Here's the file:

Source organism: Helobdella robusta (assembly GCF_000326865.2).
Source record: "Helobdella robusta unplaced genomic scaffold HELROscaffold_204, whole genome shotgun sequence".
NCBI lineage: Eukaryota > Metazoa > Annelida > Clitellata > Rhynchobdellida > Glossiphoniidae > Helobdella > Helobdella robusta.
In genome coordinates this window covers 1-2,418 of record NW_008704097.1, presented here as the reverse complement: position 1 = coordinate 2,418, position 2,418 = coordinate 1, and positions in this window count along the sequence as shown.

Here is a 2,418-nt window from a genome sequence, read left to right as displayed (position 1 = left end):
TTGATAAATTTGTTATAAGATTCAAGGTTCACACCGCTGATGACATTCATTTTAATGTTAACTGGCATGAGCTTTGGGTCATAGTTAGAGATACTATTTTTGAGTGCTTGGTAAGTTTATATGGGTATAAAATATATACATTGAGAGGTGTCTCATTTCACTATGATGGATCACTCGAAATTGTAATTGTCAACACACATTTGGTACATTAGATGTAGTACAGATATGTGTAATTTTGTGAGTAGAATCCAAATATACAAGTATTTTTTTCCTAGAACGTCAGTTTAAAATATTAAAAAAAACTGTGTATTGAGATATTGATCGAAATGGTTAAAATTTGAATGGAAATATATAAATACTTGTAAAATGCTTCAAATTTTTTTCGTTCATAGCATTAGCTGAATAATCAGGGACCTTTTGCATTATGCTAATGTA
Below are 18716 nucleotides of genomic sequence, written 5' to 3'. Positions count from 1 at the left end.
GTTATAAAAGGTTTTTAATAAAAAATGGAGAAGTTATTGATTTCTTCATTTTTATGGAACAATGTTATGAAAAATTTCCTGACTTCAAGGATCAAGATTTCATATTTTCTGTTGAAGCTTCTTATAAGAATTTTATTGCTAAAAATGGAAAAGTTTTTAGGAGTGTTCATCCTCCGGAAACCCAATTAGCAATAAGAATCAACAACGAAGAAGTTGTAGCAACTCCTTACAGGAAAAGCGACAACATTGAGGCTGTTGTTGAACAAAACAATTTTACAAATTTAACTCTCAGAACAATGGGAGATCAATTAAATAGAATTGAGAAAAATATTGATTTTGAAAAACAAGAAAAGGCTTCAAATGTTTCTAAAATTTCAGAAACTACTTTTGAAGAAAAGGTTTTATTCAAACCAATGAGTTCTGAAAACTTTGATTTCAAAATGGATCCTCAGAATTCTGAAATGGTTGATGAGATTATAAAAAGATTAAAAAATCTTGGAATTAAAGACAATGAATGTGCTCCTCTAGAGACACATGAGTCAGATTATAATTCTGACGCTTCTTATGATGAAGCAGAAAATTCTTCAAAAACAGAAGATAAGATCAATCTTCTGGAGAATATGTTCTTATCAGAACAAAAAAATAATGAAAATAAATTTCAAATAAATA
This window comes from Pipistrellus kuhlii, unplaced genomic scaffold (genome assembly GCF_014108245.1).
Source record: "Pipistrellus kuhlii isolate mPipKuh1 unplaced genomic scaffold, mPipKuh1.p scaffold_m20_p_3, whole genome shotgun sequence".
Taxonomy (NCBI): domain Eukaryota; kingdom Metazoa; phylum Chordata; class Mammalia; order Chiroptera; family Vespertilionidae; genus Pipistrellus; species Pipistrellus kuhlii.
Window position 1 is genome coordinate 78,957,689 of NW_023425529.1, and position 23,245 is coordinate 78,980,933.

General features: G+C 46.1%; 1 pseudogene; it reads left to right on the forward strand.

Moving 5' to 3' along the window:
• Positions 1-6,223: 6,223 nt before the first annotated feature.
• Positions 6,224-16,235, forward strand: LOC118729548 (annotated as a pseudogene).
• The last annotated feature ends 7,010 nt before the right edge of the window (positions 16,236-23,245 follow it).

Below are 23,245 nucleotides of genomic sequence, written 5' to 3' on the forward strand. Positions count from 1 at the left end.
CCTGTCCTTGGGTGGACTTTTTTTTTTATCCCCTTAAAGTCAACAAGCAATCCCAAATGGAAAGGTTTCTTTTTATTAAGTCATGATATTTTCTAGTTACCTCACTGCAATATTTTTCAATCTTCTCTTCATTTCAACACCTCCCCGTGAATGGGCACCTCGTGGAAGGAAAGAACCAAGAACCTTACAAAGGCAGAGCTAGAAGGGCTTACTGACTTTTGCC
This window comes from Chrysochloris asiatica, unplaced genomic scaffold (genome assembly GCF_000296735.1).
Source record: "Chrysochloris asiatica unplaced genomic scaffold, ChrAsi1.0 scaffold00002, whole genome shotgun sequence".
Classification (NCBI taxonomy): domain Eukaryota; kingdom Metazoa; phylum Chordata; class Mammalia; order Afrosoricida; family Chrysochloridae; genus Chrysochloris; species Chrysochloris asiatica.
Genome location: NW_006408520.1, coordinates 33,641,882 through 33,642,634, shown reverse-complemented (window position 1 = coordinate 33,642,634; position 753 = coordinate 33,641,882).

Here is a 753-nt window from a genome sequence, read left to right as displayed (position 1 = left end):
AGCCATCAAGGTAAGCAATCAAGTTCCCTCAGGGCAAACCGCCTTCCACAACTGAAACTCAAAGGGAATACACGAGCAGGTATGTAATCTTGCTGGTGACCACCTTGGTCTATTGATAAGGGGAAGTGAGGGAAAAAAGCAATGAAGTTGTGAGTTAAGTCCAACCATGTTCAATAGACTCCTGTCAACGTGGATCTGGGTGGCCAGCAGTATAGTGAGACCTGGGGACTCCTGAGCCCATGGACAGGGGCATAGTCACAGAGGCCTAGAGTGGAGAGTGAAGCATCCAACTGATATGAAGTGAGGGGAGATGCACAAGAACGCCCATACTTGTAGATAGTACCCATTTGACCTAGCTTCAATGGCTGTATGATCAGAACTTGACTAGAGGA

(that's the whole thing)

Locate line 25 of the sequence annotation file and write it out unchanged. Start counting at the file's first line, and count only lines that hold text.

AGCCATCAAGGTAAGCAATCAAGTTCCCTCAGGGCAAACCGCCTTCCACAACTGAAACTCAAAGGGAATACACGAGCAGGTATGTAATCTTGCTGGTGACCACCTTGGTCTATTGATAAGGGGAAGTGAGGGAAAAAAGCAATGAAGTTGTGAGTTAAGTCCAACCATGTTCAATAGACTCCTGTCAACGTGGATCTGGGTGGCCAGCAGTATAGTGAGACCTGGGGACTCCTGAGCCCATGGACAGGGGCATAGTCACAGAGGCCTAGAGTGGAGAGTGAAGCATCCAACTGATATGAAGTGAGGGGAGATGCACAAGAACGCCCATACTTGTAGATAGTACCCATTTGACCTAGCTTCAATGGCTGTATGATCAGAACTTGACTAGAGGA